The studio owner skimmed my resume and nodded several times. He glanced up at me, back down at the resume, and then carefully set it back on his desk.
“Your credentials are great. The chair of the Sound Recording Department recommended you very highly, and we have a close relationship with him. So, we will hire you… We will hire you, but you won’t last. We will make sure of that.”
He paused, and I waited for an explanation.
“We don’t hire women. Studio policy,” he stated matter-of-factly.
Unfortunately, he was right: I didn’t last. I worked as hard I could imagine meticulously recording patch bay settings and outboard gear levels, setting up drum kits, moving gobos that were many times my weight, and carefully calculating my mic placements. I silently fought my way to being one of the studio’s best assistant engineers. All the while, my shifts were cut, I was offered up as entertainment to the clients and was goaded with sexual comments and sometimes worse.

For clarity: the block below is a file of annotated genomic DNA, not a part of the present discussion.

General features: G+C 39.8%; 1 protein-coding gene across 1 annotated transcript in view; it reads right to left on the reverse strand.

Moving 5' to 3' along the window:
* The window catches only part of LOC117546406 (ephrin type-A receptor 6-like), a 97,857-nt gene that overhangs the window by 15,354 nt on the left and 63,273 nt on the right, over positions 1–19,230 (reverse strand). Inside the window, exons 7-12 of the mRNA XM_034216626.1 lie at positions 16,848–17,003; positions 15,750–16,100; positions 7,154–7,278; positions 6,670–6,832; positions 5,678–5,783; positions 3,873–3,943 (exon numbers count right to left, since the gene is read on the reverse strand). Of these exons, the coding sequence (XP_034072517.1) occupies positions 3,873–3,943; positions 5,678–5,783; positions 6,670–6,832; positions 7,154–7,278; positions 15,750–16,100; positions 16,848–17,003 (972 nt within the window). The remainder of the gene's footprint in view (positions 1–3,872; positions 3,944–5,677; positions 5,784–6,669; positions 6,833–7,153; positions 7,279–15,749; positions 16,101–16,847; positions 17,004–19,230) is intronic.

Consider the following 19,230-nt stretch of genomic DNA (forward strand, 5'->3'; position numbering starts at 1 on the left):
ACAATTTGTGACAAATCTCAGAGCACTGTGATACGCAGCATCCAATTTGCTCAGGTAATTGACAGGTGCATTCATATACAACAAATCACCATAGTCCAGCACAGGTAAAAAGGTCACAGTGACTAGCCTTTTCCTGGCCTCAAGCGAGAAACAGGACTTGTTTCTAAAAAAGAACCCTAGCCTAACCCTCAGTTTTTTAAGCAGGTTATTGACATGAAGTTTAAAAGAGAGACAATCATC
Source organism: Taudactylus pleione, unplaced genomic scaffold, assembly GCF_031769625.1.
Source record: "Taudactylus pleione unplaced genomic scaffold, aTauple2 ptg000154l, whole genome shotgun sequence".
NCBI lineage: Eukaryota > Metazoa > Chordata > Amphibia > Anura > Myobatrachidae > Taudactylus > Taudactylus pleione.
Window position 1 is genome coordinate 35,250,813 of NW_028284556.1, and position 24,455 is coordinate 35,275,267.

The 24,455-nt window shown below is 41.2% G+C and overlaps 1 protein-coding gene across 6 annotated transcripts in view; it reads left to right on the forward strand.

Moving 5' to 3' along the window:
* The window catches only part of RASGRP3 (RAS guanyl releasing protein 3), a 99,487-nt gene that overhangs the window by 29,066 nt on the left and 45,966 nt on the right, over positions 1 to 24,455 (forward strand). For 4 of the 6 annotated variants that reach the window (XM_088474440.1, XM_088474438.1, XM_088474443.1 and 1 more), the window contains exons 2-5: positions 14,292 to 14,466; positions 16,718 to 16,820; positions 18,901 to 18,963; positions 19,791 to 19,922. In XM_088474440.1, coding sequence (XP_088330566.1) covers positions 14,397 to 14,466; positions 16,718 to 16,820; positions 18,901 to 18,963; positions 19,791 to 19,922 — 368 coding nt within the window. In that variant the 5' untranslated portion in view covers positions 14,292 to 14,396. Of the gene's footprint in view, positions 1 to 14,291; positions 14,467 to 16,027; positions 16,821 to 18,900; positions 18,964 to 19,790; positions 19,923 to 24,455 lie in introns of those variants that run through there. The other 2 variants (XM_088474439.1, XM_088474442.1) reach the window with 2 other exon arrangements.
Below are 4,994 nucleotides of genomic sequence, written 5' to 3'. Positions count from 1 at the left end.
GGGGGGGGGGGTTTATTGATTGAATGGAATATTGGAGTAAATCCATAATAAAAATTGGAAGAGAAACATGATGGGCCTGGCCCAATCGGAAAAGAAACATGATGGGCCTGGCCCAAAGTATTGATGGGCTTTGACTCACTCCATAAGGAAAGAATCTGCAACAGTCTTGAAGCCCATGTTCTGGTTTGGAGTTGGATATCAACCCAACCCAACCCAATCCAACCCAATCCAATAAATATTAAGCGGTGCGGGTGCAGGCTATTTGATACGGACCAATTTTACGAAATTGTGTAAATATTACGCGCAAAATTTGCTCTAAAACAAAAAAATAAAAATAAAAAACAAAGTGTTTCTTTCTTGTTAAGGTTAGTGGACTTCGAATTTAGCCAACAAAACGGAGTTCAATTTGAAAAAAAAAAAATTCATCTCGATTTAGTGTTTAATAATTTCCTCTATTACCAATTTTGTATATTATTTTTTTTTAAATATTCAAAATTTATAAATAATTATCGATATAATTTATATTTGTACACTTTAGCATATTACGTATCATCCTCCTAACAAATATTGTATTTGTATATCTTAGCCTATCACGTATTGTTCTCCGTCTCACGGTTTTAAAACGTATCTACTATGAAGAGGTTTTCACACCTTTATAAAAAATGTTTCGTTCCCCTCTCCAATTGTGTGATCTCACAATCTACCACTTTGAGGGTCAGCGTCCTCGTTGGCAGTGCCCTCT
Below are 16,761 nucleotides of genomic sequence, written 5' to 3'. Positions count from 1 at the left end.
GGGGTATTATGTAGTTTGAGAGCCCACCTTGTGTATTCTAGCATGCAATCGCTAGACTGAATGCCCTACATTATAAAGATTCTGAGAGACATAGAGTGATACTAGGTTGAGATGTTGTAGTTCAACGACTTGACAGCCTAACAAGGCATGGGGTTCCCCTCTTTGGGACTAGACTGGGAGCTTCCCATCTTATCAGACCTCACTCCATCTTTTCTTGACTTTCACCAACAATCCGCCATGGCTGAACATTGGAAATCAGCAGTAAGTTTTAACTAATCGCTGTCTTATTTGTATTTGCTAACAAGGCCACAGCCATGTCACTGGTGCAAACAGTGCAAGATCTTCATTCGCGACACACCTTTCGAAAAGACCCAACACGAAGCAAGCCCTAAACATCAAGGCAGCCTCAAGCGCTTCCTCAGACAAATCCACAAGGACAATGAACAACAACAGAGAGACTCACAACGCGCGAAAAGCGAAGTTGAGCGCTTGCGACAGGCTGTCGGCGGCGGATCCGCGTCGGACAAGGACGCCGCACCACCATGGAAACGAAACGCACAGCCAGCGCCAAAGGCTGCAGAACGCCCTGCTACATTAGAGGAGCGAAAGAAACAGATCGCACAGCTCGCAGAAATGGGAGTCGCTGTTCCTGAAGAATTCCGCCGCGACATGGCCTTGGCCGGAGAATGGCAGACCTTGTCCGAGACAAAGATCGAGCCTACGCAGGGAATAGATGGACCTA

After a long year of staying simply to prove the owner wrong, I quit. I had realized that by remaining there, I was succeeding only in making myself miserable.
That was my first experience in the industry.
Full story Via designingsound.org